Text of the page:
Food 58/60 (According to Lady Boss most things are homemade (like mongolian pau which goes into the soup, la mien, fish balls; soup and tea is nice; food is creative and nice and fresh, wooooo the meat ~ lamb, beef, ostrich, pork soooo thinly nice like shabu shabu and so fresh, variety good but portions can be slightly bigger)

Value for Money 6/10 ( heay we pay about rm60 over per person, though we did not attempt to chew plates but it is still pricy, not like you can afford every week kinda thing)

Overall, about 8.5/10

We got 8.5 on our faces!

Place is in Jalan Pudu, behind Times Square

All photos courtesy of CK.

Jacky Cheung is Still The Heavenly King!

I finally understood what canto-pop is all about after 20 over years. To sum it all up, canto-pop is Jacky Cheung. He is still the Heavenly King. If music is religion, then it is working very well. He still commands the audience in a god-like manner.
When Jacky presses a button, the audience screams, including Nee. When he hits a note, they scream. When he gestures, they scream. I think when he farts, they will also scream.

I'm glad that we were sitting far enough for Nee to be restraint a bit. I'm glad the aunties there didn't attempt to throw their undergarments onto the stage. I would have needed my eye-mo.

Nee bought this flourescent blinking stick which has 3 modes of lighting.

Red Darth Maul mode
Blue Jedi mode
Psychedelic Everything-also-got Disco mode

The stick costs RM5 and comes with a ear-splitting whistle.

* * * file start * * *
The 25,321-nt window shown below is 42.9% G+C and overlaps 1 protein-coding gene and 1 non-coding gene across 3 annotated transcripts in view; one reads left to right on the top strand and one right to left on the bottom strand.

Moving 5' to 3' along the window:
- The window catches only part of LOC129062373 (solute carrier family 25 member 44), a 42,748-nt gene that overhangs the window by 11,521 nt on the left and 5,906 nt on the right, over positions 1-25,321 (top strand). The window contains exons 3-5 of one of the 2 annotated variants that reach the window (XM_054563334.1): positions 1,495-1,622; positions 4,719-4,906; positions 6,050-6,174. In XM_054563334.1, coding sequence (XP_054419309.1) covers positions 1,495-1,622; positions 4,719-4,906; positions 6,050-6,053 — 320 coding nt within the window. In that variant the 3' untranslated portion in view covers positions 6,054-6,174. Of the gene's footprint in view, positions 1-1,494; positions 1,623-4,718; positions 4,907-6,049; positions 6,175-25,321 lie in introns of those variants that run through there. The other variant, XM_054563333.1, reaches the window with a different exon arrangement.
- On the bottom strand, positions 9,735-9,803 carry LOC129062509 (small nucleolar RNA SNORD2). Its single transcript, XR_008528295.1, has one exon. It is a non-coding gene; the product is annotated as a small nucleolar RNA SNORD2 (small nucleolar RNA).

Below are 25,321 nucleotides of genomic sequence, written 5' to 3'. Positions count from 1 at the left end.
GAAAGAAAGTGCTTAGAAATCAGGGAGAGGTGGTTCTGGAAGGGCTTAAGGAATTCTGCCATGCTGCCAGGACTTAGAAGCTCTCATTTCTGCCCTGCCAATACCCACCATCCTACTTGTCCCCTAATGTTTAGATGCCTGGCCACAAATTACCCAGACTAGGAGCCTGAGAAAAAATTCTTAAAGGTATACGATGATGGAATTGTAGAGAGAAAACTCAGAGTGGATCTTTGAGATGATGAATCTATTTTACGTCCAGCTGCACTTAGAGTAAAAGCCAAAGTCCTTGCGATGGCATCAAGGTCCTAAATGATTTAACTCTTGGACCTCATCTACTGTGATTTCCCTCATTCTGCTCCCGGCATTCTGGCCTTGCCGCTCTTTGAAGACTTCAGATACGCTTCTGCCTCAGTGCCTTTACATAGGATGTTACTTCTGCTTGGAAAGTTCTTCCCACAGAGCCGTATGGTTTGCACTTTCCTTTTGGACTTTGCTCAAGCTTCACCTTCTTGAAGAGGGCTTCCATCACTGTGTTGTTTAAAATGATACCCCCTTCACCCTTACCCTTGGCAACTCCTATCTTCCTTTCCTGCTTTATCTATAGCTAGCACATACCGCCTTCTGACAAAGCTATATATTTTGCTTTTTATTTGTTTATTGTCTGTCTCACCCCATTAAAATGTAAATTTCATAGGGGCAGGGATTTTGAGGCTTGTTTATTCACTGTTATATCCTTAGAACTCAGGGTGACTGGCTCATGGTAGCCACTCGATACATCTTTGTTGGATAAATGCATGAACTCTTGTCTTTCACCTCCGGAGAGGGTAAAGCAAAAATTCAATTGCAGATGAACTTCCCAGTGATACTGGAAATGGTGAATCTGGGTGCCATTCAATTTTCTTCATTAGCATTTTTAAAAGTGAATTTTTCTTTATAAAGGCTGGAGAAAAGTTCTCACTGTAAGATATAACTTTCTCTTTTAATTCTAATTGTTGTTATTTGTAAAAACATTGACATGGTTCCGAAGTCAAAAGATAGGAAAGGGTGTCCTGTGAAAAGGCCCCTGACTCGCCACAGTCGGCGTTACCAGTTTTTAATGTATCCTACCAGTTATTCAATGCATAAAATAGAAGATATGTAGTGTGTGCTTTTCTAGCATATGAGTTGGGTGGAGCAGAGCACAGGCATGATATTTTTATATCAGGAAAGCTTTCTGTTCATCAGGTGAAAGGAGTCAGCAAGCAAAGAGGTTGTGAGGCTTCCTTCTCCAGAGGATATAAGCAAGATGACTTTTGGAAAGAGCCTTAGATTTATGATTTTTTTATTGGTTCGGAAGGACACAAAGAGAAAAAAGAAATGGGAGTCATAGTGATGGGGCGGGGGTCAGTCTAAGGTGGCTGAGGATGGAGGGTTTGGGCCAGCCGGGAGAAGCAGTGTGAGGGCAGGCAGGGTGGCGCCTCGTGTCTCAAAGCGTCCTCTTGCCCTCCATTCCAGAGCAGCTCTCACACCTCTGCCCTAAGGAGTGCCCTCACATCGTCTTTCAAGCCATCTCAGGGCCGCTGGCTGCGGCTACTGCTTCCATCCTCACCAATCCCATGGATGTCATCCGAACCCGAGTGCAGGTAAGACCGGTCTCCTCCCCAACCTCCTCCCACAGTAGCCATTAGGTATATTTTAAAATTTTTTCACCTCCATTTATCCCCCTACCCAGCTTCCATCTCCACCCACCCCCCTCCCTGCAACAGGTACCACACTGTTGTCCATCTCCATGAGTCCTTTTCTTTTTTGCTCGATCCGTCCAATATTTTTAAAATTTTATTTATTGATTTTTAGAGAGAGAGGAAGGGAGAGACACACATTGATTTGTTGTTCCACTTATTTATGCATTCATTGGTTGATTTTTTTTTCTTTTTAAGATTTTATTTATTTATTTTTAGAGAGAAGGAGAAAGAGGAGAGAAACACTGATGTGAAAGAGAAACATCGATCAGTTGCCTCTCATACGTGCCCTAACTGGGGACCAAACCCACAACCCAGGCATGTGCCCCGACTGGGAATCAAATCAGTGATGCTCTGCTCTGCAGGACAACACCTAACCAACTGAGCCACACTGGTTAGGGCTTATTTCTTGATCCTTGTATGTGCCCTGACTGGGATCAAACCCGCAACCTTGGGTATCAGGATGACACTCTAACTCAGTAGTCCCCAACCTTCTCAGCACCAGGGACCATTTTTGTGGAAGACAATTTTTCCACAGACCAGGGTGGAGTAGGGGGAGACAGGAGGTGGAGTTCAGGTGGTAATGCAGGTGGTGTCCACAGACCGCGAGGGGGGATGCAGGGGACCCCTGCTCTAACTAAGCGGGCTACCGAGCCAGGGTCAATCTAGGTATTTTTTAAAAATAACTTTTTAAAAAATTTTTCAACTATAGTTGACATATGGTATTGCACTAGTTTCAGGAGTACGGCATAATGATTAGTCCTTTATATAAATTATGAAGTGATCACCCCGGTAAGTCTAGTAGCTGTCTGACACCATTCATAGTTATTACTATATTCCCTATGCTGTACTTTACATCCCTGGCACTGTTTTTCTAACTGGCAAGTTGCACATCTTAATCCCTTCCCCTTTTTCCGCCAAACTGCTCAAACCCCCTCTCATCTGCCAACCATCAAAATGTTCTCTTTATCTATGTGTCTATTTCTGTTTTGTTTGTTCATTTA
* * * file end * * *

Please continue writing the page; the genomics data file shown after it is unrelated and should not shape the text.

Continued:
The Heavenly Whistle in its immaculate condition

The concert was a spectacle to behold.

Before the concert: Audience filling in the seats. 30,000 fans that night baby!

Joom in: A closer view of the stage

The lights, stage, screen and pyrotechnics helped a lot as we were too far to see Jacky's face. The stage changes colour like the flourescent stick.

Blue Jedi Mode

Red Darth Maul mode

Watch Jacky's entrance!

To sum it up, Jacky still has power. He sings from his soul. He draws you emotionally into his songs. People say that he is already sunsetting. Someone in the audience shouted, 'Man Man Hang'. Even if that is true, I know it will be a glorious one for him.

Concert pics and video courtesy of CK.

Tuesday, September 18, 2007

Lucky Me!

I had these for dinner tonite:

1) Hong Kong Style French Toast

with hot melting butter on top!

when you cut it into half, hot peanut butter sauce flows out!

2) Pork Chop with Rice!

3) Crispy Prawn Salad Rolls!

4) Pork Leg in Sweet Vinegar!

I think I'm lucky to have a wife like this! Press one button and the food come out!